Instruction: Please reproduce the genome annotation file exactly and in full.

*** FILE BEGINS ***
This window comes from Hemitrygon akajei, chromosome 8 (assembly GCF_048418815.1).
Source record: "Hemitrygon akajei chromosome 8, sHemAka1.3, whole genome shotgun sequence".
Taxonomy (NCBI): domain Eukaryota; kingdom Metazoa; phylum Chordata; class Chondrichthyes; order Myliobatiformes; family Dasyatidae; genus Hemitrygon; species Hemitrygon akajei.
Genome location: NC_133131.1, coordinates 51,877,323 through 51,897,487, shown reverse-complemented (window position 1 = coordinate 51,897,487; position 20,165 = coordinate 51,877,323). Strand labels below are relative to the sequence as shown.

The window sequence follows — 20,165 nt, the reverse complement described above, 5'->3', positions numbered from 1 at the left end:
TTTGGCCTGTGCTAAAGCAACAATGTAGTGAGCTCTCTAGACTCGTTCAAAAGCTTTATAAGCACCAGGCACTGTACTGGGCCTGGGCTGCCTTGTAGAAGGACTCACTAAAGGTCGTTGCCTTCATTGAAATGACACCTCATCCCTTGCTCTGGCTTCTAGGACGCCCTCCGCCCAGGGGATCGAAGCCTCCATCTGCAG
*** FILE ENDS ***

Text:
This window comes from Hemitrygon akajei, chromosome 8 (assembly GCF_048418815.1).
Source record: "Hemitrygon akajei chromosome 8, sHemAka1.3, whole genome shotgun sequence".
Taxonomy (NCBI): domain Eukaryota; kingdom Metazoa; phylum Chordata; class Chondrichthyes; order Myliobatiformes; family Dasyatidae; genus Hemitrygon; species Hemitrygon akajei.
Genome location: NC_133131.1, coordinates 51,877,323 through 51,897,487, shown reverse-complemented (window position 1 = coordinate 51,897,487; position 20,165 = coordinate 51,877,323). Strand labels below are relative to the sequence as shown.

The window sequence follows — 20,165 nt, the reverse complement described above, 5'->3', positions numbered from 1 at the left end:
TTTGGCCTGTGCTAAAGCAACAATGTAGTGAGCTCTCTAGACTCGTTCAAAAGCTTTATAAGCACCAGGCACTGTACTGGGCCTGGGCTGCCTTGTAGAAGGACTCACTAAAGGTCGTTGCCTTCATTGAAATGACACCTCATCCCTTGCTCTGGCTTCTAGGACGCCCTCCGCCCAGGGGATCGAAGCCTCCATCTGCAG